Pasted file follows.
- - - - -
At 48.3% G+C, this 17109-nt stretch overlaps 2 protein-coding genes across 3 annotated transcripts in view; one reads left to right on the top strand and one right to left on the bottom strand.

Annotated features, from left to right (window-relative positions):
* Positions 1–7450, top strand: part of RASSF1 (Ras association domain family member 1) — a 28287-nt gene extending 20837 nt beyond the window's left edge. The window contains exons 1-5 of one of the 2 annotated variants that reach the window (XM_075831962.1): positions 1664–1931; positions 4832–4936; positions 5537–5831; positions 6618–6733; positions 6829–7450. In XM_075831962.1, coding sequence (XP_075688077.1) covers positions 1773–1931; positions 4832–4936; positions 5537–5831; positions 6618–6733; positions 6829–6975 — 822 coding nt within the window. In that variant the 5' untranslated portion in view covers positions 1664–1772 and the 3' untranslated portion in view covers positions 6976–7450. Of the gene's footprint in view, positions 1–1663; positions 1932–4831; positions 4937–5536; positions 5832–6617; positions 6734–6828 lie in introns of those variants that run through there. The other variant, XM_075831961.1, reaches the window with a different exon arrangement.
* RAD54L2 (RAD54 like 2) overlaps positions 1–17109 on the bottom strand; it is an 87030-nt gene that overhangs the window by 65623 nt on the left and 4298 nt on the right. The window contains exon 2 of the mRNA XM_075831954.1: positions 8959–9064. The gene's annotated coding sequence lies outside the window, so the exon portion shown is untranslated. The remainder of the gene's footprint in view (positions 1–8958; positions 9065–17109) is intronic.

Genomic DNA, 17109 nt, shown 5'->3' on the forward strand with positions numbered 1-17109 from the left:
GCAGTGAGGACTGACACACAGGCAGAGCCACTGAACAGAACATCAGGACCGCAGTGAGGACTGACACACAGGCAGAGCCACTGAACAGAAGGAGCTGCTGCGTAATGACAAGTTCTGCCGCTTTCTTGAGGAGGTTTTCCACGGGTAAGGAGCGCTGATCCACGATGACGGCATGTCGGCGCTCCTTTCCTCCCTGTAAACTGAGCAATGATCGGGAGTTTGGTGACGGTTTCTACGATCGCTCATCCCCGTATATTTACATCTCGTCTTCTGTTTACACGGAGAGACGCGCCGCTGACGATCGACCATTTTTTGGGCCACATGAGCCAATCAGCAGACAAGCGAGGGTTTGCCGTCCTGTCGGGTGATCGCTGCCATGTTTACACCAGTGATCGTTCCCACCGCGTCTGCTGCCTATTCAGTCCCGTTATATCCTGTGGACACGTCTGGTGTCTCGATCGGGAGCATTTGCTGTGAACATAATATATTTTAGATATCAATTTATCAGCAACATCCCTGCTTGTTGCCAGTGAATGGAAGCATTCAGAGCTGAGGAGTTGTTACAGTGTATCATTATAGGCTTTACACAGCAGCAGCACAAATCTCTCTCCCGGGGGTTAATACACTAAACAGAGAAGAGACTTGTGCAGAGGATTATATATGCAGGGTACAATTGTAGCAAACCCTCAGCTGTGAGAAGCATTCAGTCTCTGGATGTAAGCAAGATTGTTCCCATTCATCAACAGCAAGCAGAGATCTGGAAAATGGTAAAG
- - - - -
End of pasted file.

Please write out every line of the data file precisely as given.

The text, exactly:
At 48.3% G+C, this 17109-nt stretch overlaps 2 protein-coding genes across 3 annotated transcripts in view; one reads left to right on the top strand and one right to left on the bottom strand.

Annotated features, from left to right (window-relative positions):
* Positions 1–7450, top strand: part of RASSF1 (Ras association domain family member 1) — a 28287-nt gene extending 20837 nt beyond the window's left edge. The window contains exons 1-5 of one of the 2 annotated variants that reach the window (XM_075831962.1): positions 1664–1931; positions 4832–4936; positions 5537–5831; positions 6618–6733; positions 6829–7450. In XM_075831962.1, coding sequence (XP_075688077.1) covers positions 1773–1931; positions 4832–4936; positions 5537–5831; positions 6618–6733; positions 6829–6975 — 822 coding nt within the window. In that variant the 5' untranslated portion in view covers positions 1664–1772 and the 3' untranslated portion in view covers positions 6976–7450. Of the gene's footprint in view, positions 1–1663; positions 1932–4831; positions 4937–5536; positions 5832–6617; positions 6734–6828 lie in introns of those variants that run through there. The other variant, XM_075831961.1, reaches the window with a different exon arrangement.
* RAD54L2 (RAD54 like 2) overlaps positions 1–17109 on the bottom strand; it is an 87030-nt gene that overhangs the window by 65623 nt on the left and 4298 nt on the right. The window contains exon 2 of the mRNA XM_075831954.1: positions 8959–9064. The gene's annotated coding sequence lies outside the window, so the exon portion shown is untranslated. The remainder of the gene's footprint in view (positions 1–8958; positions 9065–17109) is intronic.

Genomic DNA, 17109 nt, shown 5'->3' on the forward strand with positions numbered 1-17109 from the left:
GCAGTGAGGACTGACACACAGGCAGAGCCACTGAACAGAACATCAGGACCGCAGTGAGGACTGACACACAGGCAGAGCCACTGAACAGAAGGAGCTGCTGCGTAATGACAAGTTCTGCCGCTTTCTTGAGGAGGTTTTCCACGGGTAAGGAGCGCTGATCCACGATGACGGCATGTCGGCGCTCCTTTCCTCCCTGTAAACTGAGCAATGATCGGGAGTTTGGTGACGGTTTCTACGATCGCTCATCCCCGTATATTTACATCTCGTCTTCTGTTTACACGGAGAGACGCGCCGCTGACGATCGACCATTTTTTGGGCCACATGAGCCAATCAGCAGACAAGCGAGGGTTTGCCGTCCTGTCGGGTGATCGCTGCCATGTTTACACCAGTGATCGTTCCCACCGCGTCTGCTGCCTATTCAGTCCCGTTATATCCTGTGGACACGTCTGGTGTCTCGATCGGGAGCATTTGCTGTGAACATAATATATTTTAGATATCAATTTATCAGCAACATCCCTGCTTGTTGCCAGTGAATGGAAGCATTCAGAGCTGAGGAGTTGTTACAGTGTATCATTATAGGCTTTACACAGCAGCAGCACAAATCTCTCTCCCGGGGGTTAATACACTAAACAGAGAAGAGACTTGTGCAGAGGATTATATATGCAGGGTACAATTGTAGCAAACCCTCAGCTGTGAGAAGCATTCAGTCTCTGGATGTAAGCAAGATTGTTCCCATTCATCAACAGCAAGCAGAGATCTGGAAAATGGTAAAG